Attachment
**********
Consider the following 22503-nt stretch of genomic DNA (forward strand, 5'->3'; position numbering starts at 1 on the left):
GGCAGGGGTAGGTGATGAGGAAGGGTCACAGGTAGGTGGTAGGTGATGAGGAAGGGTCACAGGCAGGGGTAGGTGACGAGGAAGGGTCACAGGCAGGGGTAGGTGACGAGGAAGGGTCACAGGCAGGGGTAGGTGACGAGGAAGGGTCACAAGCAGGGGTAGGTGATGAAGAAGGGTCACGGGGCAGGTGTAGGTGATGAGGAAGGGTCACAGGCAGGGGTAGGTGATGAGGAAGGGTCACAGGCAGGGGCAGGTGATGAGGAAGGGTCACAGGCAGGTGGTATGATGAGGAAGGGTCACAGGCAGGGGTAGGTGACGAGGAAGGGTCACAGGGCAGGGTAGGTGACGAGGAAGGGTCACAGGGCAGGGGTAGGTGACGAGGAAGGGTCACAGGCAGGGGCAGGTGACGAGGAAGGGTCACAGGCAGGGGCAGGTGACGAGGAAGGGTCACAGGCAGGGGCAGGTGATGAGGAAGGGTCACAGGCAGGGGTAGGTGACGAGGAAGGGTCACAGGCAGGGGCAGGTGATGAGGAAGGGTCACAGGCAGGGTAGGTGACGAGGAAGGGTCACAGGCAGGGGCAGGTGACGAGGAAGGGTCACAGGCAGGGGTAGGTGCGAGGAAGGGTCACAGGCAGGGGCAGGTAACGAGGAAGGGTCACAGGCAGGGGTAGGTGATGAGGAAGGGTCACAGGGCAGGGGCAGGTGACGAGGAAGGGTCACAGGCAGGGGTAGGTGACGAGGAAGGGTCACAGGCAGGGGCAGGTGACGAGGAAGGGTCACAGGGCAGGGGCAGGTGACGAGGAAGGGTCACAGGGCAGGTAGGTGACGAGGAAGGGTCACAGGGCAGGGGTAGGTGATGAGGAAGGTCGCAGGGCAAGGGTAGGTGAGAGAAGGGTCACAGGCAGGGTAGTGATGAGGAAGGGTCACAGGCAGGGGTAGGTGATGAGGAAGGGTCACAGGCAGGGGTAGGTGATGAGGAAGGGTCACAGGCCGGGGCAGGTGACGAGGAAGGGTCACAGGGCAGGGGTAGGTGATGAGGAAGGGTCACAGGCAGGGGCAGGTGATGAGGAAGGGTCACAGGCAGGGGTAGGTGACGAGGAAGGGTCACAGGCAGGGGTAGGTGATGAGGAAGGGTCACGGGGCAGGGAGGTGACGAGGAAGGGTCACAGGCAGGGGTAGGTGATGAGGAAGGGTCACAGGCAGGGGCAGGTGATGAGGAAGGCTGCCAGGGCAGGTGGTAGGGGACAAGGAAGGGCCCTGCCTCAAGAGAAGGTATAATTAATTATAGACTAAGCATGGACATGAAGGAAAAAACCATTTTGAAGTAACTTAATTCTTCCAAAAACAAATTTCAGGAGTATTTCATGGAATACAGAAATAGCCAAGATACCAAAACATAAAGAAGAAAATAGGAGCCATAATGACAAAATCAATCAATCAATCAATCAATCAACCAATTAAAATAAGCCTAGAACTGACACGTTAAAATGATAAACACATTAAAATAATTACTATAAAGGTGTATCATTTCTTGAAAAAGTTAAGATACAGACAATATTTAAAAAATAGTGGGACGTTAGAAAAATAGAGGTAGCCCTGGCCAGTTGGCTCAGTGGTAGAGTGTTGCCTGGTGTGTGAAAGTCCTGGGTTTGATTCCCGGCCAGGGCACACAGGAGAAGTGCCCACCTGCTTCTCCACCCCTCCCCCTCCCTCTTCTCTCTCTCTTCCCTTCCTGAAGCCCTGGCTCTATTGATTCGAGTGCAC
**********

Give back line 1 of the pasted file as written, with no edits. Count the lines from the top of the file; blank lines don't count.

Consider the following 22503-nt stretch of genomic DNA (forward strand, 5'->3'; position numbering starts at 1 on the left):